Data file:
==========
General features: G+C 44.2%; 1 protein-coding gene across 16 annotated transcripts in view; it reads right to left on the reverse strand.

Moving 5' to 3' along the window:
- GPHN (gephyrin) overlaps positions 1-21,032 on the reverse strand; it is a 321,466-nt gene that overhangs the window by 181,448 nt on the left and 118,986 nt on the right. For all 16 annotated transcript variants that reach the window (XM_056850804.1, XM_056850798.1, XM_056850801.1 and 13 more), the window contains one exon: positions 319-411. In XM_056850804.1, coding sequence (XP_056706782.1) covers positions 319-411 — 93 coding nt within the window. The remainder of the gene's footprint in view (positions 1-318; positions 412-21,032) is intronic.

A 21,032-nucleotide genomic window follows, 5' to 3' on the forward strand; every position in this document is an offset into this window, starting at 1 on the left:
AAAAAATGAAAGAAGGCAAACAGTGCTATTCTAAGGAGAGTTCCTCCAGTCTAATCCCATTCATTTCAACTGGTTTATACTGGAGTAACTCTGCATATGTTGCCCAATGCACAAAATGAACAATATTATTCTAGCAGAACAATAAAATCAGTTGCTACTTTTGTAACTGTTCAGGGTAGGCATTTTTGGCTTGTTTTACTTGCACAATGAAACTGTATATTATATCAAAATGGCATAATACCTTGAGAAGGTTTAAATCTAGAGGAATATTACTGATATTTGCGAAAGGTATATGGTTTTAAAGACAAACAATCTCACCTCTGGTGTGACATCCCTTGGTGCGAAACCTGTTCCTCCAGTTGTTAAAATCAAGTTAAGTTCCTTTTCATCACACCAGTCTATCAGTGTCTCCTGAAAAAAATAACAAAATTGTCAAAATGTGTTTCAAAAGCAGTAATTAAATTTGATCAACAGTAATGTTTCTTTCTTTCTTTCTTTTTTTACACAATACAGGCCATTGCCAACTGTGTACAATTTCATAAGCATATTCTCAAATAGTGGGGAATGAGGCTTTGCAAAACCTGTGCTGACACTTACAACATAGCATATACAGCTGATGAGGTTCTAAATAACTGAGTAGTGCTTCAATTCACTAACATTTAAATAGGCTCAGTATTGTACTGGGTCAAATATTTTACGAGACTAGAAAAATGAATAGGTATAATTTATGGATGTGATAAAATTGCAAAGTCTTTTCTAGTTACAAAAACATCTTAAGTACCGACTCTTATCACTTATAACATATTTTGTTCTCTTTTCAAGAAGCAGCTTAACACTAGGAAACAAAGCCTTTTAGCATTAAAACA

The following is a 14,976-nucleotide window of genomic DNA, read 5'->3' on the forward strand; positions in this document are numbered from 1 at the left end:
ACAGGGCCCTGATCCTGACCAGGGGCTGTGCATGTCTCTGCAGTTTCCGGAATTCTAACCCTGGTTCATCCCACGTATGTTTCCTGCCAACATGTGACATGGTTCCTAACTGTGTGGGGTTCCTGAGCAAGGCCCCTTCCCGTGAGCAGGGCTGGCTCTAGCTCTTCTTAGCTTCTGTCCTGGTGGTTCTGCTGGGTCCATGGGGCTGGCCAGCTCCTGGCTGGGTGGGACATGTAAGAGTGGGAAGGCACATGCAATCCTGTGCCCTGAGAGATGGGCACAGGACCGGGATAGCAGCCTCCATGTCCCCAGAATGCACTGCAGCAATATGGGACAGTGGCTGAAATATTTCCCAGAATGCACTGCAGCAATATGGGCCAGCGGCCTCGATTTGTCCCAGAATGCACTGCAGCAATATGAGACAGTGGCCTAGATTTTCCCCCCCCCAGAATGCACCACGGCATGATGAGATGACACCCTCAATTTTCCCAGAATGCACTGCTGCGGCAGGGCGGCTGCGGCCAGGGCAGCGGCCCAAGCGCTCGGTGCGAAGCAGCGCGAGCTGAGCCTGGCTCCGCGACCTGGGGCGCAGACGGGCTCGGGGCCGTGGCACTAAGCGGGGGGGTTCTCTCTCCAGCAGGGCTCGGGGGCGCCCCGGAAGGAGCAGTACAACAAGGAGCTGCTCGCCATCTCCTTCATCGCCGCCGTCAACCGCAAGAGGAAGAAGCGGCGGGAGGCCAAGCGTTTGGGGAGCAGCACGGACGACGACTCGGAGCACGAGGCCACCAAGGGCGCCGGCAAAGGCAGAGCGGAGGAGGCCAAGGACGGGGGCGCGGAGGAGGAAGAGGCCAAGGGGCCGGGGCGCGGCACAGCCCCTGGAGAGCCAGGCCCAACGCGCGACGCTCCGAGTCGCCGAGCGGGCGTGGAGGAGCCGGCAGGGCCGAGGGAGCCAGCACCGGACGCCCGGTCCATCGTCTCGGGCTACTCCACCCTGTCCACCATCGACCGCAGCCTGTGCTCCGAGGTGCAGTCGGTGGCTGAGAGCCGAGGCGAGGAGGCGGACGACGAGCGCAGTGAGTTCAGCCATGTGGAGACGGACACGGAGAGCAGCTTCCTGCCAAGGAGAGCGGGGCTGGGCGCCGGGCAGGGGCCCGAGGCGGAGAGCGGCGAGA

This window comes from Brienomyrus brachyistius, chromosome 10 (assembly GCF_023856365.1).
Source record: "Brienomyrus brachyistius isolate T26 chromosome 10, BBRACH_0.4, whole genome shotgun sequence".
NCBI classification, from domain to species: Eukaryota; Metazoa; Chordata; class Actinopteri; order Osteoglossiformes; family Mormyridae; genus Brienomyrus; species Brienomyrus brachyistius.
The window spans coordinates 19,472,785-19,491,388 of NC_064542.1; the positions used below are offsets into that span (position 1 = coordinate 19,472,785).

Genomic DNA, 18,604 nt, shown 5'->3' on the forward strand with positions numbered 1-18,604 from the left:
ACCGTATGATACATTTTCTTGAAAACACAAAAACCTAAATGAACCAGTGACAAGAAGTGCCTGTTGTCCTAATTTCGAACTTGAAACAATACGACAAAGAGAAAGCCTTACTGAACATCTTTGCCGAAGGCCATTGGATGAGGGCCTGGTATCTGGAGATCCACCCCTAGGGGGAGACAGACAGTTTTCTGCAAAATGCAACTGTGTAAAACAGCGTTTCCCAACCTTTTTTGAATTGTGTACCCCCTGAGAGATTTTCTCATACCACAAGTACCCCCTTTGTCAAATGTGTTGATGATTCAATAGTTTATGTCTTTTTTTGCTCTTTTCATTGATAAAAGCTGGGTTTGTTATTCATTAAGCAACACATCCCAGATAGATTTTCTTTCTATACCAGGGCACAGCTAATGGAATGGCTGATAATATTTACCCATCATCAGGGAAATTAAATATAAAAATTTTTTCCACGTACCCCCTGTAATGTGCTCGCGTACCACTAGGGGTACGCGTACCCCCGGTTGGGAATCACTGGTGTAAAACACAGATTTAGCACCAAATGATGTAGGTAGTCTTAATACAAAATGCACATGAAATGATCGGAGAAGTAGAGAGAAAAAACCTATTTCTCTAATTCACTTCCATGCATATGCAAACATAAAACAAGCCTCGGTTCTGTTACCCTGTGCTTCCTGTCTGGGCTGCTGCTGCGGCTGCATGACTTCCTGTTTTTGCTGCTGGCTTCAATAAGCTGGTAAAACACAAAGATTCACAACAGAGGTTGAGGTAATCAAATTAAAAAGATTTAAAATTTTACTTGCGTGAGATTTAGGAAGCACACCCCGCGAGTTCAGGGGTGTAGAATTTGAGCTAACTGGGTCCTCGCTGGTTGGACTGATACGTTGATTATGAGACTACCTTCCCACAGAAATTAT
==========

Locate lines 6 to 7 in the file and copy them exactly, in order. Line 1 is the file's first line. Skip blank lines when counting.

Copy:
The following is a 14,976-nucleotide window of genomic DNA, read 5'->3' on the forward strand; positions in this document are numbered from 1 at the left end:
ACAGGGCCCTGATCCTGACCAGGGGCTGTGCATGTCTCTGCAGTTTCCGGAATTCTAACCCTGGTTCATCCCACGTATGTTTCCTGCCAACATGTGACATGGTTCCTAACTGTGTGGGGTTCCTGAGCAAGGCCCCTTCCCGTGAGCAGGGCTGGCTCTAGCTCTTCTTAGCTTCTGTCCTGGTGGTTCTGCTGGGTCCATGGGGCTGGCCAGCTCCTGGCTGGGTGGGACATGTAAGAGTGGGAAGGCACATGCAATCCTGTGCCCTGAGAGATGGGCACAGGACCGGGATAGCAGCCTCCATGTCCCCAGAATGCACTGCAGCAATATGGGACAGTGGCTGAAATATTTCCCAGAATGCACTGCAGCAATATGGGCCAGCGGCCTCGATTTGTCCCAGAATGCACTGCAGCAATATGAGACAGTGGCCTAGATTTTCCCCCCCCCAGAATGCACCACGGCATGATGAGATGACACCCTCAATTTTCCCAGAATGCACTGCTGCGGCAGGGCGGCTGCGGCCAGGGCAGCGGCCCAAGCGCTCGGTGCGAAGCAGCGCGAGCTGAGCCTGGCTCCGCGACCTGGGGCGCAGACGGGCTCGGGGCCGTGGCACTAAGCGGGGGGGTTCTCTCTCCAGCAGGGCTCGGGGGCGCCCCGGAAGGAGCAGTACAACAAGGAGCTGCTCGCCATCTCCTTCATCGCCGCCGTCAACCGCAAGAGGAAGAAGCGGCGGGAGGCCAAGCGTTTGGGGAGCAGCACGGACGACGACTCGGAGCACGAGGCCACCAAGGGCGCCGGCAAAGGCAGAGCGGAGGAGGCCAAGGACGGGGGCGCGGAGGAGGAAGAGGCCAAGGGGCCGGGGCGCGGCACAGCCCCTGGAGAGCCAGGCCCAACGCGCGACGCTCCGAGTCGCCGAGCGGGCGTGGAGGAGCCGGCAGGGCCGAGGGAGCCAGCACCGGACGCCCGGTCCATCGTCTCGGGCTACTCCACCCTGTCCACCATCGACCGCAGCCTGTGCTCCGAGGTGCAGTCGGTGGCTGAGAGCCGAGGCGAGGAGGCGGACGACGAGCGCAGTGAGTTCAGCCATGTGGAGACGGACACGGAGAGCAGCTTCCTGCCAAGGAGAGCGGGGCTGGGCGCCGGGCAGGGGCCCGAGGCGGAGAGCGGCGAGA